Monday, March 30, 2009

The Virtual Barack Obama

I thought last Tuesday's press conference was good - not exciting but so different from Bush's press flatulences. I still think the press was pretty dull (except points for Chuck Todd) and I suspect the President would have liked some better questions.

I do think Obama shirked the question comparing the federal government and Andrew Coumo over the differences in going after AIG. Generally speaking, the federal government has nothing compared with state regulation of insurance companies. Good answer, though, about wanting to know what he is talking about before he talks. Check out Obama Rallies Nation for more.

But I missed the online stuff that Obama is doing. Here is a sampling:

To put this idea into action--and give the busy White House something tangible to work with--The Nation is teaming up with a broad coalition of new and traditional media, including the Washington Times and the Personal Democracy Forum, to begin gathering questions from you, the public."

"Ask the President" uses CommunityCounts.com, an interactive portal that provided public voting on questions for politicians during the presidential primaries. It was built by David Colarusso, a 30-year-old law student and former high school teacher. (You can participate now at communitycounts.com/obama.)

The coalition is inviting people to write in questions or submit them as videos. Participants can see all the questions on the site and vote on the ones the president should answer. The system allows only one vote per question from each Internet IP address, but there is no limit on how many questions people can support. The portal also enables anyone to embed questions on other websites. So after posting a question about bank nationalization, for example, a participant can then link to that question on another site--a blog or news site--and appeal to others to back it.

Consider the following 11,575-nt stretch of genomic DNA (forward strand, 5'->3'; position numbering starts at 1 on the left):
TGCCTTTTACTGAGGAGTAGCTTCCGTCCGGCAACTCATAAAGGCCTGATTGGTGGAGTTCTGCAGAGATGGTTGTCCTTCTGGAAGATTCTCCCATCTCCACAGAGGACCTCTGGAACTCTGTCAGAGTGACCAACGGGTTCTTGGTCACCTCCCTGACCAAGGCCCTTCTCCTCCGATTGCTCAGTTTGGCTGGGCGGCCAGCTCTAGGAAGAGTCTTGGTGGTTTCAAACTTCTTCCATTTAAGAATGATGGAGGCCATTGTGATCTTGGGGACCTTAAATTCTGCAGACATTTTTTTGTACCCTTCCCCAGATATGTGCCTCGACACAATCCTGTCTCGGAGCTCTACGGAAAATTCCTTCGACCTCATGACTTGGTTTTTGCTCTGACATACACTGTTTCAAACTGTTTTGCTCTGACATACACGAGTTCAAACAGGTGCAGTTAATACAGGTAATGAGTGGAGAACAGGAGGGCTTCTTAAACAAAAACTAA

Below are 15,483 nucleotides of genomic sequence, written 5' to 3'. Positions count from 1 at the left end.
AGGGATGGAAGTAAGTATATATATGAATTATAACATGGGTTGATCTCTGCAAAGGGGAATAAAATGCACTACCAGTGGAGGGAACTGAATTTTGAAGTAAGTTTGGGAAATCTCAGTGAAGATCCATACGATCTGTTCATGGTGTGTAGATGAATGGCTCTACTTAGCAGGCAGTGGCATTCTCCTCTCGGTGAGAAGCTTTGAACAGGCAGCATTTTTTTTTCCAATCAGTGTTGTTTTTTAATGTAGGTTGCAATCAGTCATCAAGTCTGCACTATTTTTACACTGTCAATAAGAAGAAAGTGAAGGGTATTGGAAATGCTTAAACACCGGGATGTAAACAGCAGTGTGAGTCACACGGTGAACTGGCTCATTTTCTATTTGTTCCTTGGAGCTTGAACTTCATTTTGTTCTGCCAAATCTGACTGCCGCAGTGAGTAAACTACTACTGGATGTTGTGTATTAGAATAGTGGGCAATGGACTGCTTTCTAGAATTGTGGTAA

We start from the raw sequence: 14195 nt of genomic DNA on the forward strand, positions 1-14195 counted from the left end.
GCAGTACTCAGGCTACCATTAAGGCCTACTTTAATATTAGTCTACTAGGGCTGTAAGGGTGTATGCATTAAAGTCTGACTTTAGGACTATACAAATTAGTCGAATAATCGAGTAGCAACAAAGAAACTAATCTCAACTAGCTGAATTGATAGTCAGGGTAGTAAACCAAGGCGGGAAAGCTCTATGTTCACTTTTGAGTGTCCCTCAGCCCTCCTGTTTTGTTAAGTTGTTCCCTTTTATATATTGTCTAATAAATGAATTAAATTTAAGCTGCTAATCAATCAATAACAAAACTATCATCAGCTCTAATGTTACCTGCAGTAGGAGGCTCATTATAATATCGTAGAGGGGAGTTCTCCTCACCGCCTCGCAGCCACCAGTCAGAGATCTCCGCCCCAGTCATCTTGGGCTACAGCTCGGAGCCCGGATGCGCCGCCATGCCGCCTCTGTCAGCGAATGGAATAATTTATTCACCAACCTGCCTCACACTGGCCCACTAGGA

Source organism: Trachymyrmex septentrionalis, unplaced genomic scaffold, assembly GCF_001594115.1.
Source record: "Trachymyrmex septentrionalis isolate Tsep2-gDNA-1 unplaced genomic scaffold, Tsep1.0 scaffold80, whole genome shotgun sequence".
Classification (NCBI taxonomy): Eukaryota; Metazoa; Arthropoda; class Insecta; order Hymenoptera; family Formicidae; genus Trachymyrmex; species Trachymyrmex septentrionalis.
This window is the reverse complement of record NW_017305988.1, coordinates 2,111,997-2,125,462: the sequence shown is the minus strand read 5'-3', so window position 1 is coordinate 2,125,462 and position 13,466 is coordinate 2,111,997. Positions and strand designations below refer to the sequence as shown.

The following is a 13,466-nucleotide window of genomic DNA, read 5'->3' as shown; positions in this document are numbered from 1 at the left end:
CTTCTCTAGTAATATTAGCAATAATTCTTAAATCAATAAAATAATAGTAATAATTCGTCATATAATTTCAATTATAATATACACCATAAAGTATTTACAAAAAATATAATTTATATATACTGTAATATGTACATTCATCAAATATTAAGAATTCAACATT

And The Nation's The President's Never-Ending Virtual Town Hall:

While the town hall did not break major "news," in the conventional sense, it clearly operated on a wider axis than traditional White House events.

Take healthcare, for example. The administration only talks about employer-based reforms, and so far, the Washington press corps has accepted those boundaries. In the president's first two press conferences, there was not a a single question on popular proposals for single-payer healthcare. Many citizens, however, are still wondering if the United States will adopt "a universal healthcare system, like many European countries," as a Californian named Richard wrote, in what became the most popular health care question on WhiteHouse.gov. (A single-payer query was also one of the most popular questions according to citizen votes at Ask The President, a similar, independent portal backed by The Nation, the Washington Times and Personal Democracy Forum.) In response, Obama argued that the United States can pursue universal healthcare without abandoning employer-based healthcare. "I don't think the best way to fix our healthcare system is to suddenly completely scrap what everybody is accustomed to," he said, "and the vast majority of people already have [employer healthcare]."

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